Tags: Hillary Clinton | Barack Obama | Presidential History | Donald Trump

Sometimes Political Contributions Make No Sense

By Thursday, 08 October 2015 01:10 PM Current | Bio | Archive

Ever since Barack Obama’s victory speech on Nov. 4, 2008, in Grant Park, Chicago, he’s been providing story after story for Fox talk show hosts to predict America’s imminent downfall.

In his historic address Obama declared: “Because of what we did on this day, in this election, at this defining moment, change has come to America.”

He went on to quote from the speeches of Kennedy and Lincoln and once again proclaimed: “It’s been a long time coming, but change has come to America.”

It seemed as if the president was a Fox writer serving up material every day for talk show hosts Bill O’Reilly and Sean Hannity. Soon after his “change” speech, Obama provided even more fodder by going on his “apology tour,” criticizing America’s arrogance.

He gave the talk show hosts so much to rail against – his speech to Muslims, his promise to withdraw troops from Iraq and Afghanistan, his “red-line, his causing of ISIS, America's decline.”

During the 2012 election, shockwaves ran through the political world when it was revealed who received the most money from News Corp. It was none other than Barack Obama!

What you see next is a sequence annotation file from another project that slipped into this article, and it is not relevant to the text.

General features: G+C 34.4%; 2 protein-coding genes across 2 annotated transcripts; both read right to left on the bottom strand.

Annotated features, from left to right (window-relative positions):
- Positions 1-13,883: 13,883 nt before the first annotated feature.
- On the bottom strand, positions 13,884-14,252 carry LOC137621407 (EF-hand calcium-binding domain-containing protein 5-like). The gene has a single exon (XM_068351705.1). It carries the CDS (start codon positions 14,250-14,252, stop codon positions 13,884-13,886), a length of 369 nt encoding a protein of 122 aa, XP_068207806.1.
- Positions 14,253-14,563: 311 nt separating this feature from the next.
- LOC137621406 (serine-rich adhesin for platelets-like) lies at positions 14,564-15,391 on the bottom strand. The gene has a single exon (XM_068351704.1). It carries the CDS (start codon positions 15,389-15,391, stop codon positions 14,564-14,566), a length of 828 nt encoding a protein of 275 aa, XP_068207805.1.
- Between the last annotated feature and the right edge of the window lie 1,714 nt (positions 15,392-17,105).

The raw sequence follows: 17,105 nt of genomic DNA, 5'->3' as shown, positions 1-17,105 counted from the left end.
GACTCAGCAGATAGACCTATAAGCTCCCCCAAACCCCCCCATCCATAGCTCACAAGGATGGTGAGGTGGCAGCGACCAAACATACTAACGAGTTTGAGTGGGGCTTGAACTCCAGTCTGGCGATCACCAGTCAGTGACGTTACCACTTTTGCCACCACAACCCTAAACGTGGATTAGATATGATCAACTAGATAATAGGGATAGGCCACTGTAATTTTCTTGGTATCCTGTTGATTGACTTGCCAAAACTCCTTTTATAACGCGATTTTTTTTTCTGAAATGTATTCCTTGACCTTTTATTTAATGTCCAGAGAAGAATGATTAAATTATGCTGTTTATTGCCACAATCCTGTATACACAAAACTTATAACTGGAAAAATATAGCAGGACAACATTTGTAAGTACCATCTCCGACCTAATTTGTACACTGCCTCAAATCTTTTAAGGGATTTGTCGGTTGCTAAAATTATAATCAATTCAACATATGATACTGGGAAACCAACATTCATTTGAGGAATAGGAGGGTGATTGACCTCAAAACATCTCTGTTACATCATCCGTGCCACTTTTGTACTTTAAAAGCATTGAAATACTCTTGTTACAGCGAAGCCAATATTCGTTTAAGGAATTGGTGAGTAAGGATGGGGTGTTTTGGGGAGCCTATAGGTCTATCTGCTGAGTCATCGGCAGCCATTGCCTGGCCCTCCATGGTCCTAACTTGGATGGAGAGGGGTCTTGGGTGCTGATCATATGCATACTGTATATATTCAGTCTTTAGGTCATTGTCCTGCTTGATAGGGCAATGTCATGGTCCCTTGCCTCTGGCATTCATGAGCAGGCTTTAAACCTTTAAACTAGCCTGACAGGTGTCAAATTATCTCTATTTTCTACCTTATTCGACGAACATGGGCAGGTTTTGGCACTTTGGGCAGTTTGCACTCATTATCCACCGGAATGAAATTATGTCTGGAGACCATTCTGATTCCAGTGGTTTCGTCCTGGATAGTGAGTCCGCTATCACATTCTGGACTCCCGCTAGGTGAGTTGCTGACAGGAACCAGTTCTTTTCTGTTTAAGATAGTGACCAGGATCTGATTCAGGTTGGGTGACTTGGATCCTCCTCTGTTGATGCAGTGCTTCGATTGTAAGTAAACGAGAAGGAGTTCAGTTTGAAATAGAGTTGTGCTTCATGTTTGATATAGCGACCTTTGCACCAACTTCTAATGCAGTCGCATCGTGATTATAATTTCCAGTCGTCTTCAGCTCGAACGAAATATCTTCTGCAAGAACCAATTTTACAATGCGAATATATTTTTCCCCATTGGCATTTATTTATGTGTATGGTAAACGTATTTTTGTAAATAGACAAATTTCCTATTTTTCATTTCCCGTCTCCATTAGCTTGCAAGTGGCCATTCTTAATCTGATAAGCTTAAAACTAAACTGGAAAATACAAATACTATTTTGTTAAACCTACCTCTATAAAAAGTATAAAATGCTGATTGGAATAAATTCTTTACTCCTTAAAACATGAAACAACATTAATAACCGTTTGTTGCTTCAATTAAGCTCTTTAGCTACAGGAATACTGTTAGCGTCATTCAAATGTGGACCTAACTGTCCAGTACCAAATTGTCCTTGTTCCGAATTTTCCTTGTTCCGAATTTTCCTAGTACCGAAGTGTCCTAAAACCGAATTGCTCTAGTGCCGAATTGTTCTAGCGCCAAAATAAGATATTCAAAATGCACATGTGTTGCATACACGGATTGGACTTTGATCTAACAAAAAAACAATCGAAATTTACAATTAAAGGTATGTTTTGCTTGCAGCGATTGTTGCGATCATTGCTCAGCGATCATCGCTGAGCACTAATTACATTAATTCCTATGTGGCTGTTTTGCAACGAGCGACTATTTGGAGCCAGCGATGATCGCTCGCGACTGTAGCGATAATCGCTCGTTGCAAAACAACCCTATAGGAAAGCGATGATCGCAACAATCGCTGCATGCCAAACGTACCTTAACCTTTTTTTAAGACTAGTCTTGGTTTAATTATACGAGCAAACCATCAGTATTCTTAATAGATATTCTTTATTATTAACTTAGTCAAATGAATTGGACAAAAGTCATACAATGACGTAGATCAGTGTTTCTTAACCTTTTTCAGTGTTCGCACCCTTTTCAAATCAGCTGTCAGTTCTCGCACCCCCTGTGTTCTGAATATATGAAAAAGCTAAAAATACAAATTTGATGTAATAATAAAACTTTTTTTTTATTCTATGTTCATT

The corporation had donated $504,162 to numerous candidates and PACs and according to the non-partisan Center for Responsive Politics, it donated $58,825 to re-elect the president.

The top eight recipients of News Corp funds were the president and congressional committee chairpersons. The corporation didn’t seem too keen on Romney’s chances because they gave him a paltry $2,750.

In 2008, the corporation gave $380,588 to Obama's campaign compared with $32,740 to the Republican nominee, John McCain.

Most of News Corp's political donations are split pretty evenly between the parties, going to committee chairpersons who regulate their industry. It’s the presidential election that’s different.

The esteemed Center for Responsive Politics noted that Murdoch’s personal donations went almost exclusively to Republicans but that keeping Barack Obama in office was good for business.

Where would Fox's regular viewers plus Murdoch's readers go if they didn’t have Barack Obama to hate?

So we had the ironic situation of how some of the money earned from right wing viewers-who adore O’Reilly, Hannity, Megyn Kelly, Dana Perino, Oliver North, Cal Thomas, Karl Rove and Charles Krauthammer and who can’t stand the president-being used to re-elect him.

We saw Fox selling Romney to its viewers while at the same time giving money to his opponent. Is that confusing enough?

Murdoch has come under increasing fire from shareholders for his donating policies and although his company hasn't commented it does detail its political philosophy on its corporate website: “News Corp is active in the public policy process protecting the interests of our employees and shareholders.”

It notes that “News America-FOXPAC is a non-partisan PAC that aims to help elect quality men and women, regardless of political party, who are dedicated to providing leadership in public service and promoting sound public policy.”